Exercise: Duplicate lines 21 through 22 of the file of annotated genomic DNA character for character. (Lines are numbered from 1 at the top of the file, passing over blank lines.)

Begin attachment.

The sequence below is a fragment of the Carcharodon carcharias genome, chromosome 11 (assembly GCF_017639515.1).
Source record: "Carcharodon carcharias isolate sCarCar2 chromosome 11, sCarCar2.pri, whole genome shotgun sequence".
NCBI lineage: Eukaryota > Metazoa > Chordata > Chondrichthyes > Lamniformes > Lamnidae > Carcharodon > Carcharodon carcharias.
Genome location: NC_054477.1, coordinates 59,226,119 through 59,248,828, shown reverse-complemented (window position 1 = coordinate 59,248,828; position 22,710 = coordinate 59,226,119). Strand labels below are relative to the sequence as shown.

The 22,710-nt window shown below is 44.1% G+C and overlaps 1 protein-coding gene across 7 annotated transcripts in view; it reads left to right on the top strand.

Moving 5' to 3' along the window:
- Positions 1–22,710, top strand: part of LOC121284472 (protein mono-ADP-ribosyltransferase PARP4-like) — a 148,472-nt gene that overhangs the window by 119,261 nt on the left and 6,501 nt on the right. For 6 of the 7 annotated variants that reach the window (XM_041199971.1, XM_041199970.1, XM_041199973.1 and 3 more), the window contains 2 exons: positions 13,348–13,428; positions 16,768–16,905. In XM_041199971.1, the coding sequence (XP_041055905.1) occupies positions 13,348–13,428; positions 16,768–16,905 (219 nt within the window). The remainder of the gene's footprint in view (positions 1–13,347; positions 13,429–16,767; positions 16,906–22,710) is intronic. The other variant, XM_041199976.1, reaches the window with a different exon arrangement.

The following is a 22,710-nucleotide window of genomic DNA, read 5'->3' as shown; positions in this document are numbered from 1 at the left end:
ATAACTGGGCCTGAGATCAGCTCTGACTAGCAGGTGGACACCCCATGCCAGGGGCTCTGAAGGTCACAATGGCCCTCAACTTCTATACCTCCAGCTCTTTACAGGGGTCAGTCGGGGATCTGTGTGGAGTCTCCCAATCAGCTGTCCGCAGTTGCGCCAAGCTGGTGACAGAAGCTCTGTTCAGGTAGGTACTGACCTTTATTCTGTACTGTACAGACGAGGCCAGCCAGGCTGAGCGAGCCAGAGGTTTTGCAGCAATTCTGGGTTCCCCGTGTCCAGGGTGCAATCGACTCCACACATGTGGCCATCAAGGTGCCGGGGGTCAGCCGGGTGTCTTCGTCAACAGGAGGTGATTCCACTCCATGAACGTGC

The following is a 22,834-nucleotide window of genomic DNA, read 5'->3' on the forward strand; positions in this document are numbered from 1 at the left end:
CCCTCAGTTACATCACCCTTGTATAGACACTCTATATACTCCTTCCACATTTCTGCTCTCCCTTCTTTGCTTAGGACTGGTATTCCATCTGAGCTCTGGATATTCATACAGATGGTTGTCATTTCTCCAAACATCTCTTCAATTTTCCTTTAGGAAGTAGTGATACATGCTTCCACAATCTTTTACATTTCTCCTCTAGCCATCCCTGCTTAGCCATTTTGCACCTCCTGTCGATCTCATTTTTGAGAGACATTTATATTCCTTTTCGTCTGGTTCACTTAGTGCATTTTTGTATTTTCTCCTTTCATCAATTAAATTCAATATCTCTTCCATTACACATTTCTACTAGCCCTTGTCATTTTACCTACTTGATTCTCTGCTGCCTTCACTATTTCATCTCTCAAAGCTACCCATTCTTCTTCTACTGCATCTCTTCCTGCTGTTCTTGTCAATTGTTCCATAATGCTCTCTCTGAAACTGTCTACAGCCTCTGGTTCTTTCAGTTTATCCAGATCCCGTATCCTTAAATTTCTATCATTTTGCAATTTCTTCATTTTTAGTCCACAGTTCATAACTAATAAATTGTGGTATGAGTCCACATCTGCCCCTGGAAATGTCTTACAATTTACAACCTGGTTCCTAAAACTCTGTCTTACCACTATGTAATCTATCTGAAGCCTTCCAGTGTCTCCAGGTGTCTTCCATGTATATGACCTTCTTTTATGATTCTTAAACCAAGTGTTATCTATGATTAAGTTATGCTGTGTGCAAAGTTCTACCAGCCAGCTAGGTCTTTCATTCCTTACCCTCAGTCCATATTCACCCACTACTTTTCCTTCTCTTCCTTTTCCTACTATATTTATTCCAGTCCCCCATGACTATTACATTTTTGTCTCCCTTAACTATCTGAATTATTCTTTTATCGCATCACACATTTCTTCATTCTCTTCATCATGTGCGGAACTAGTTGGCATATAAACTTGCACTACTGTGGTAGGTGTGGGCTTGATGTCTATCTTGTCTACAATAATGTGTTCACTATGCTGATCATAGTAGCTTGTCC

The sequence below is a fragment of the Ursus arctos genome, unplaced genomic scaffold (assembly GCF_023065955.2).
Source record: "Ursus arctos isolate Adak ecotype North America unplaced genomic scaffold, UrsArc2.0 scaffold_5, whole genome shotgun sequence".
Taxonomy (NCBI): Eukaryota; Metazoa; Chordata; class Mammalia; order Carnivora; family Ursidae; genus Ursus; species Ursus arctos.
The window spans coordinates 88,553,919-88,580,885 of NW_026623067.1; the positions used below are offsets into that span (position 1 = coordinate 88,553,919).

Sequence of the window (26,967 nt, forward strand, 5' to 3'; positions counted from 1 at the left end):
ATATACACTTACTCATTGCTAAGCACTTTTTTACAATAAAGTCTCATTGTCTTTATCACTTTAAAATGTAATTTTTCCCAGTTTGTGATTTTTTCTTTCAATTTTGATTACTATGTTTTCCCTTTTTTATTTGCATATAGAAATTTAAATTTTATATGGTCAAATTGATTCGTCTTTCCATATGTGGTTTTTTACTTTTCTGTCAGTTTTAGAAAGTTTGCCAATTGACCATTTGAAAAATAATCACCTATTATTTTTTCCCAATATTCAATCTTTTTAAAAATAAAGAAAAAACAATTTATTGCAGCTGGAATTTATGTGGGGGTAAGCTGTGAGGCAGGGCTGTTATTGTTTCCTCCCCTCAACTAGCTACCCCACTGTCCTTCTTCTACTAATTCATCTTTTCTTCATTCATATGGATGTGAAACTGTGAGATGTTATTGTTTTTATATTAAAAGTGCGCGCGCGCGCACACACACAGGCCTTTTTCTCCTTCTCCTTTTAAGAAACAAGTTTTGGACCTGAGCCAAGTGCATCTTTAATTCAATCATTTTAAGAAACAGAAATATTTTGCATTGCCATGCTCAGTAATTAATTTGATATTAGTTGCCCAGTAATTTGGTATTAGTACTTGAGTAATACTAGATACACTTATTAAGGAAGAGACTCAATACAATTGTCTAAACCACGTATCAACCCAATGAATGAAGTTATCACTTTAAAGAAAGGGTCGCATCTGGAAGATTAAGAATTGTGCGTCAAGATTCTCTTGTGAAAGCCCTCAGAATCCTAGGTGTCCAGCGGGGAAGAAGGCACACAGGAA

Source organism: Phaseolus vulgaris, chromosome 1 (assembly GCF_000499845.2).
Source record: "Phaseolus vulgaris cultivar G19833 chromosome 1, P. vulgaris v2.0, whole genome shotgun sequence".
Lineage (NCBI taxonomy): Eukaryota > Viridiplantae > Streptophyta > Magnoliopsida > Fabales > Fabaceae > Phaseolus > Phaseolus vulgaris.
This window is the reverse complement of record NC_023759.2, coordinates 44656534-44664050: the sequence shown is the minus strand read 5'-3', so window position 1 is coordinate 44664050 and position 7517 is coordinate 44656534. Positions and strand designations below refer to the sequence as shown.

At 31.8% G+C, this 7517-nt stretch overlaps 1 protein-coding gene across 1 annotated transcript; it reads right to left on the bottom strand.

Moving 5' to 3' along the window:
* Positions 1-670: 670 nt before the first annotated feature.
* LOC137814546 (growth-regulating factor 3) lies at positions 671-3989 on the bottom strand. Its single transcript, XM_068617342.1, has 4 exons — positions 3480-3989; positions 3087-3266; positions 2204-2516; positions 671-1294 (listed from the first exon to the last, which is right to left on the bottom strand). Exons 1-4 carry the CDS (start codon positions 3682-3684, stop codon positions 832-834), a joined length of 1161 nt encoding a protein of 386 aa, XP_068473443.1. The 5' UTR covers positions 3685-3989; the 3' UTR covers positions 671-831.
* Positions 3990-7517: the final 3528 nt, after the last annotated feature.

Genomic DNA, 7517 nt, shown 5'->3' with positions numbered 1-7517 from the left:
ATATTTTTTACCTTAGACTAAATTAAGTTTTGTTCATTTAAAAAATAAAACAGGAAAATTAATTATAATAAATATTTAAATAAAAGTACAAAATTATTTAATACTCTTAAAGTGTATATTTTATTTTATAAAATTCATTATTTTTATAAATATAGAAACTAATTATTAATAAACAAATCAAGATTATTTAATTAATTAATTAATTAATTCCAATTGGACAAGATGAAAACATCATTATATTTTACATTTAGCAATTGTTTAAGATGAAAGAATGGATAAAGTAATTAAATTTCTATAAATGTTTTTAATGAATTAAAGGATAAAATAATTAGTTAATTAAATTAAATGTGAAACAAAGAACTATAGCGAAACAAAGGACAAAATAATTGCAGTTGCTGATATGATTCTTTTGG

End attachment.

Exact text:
This window is the reverse complement of record NC_023759.2, coordinates 44656534-44664050: the sequence shown is the minus strand read 5'-3', so window position 1 is coordinate 44664050 and position 7517 is coordinate 44656534. Positions and strand designations below refer to the sequence as shown.

At 31.8% G+C, this 7517-nt stretch overlaps 1 protein-coding gene across 1 annotated transcript; it reads right to left on the bottom strand.